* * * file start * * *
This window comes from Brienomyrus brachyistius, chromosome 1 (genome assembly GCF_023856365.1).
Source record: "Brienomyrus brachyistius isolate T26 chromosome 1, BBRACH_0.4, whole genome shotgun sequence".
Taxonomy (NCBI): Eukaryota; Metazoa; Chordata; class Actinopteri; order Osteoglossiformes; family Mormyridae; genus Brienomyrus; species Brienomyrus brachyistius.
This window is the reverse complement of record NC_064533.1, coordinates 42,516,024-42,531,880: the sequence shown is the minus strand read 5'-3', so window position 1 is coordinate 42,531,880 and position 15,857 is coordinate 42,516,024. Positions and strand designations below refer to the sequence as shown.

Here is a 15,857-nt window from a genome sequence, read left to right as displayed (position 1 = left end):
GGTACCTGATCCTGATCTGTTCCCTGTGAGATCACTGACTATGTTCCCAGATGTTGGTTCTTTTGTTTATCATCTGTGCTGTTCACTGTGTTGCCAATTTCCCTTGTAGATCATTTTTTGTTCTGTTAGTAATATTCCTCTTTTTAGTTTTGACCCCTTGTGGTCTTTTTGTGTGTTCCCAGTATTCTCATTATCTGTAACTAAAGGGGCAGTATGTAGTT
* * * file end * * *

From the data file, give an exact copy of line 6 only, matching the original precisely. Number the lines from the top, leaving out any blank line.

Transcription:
GGTACCTGATCCTGATCTGTTCCCTGTGAGATCACTGACTATGTTCCCAGATGTTGGTTCTTTTGTTTATCATCTGTGCTGTTCACTGTGTTGCCAATTTCCCTTGTAGATCATTTTTTGTTCTGTTAGTAATATTCCTCTTTTTAGTTTTGACCCCTTGTGGTCTTTTTGTGTGTTCCCAGTATTCTCATTATCTGTAACTAAAGGGGCAGTATGTAGTT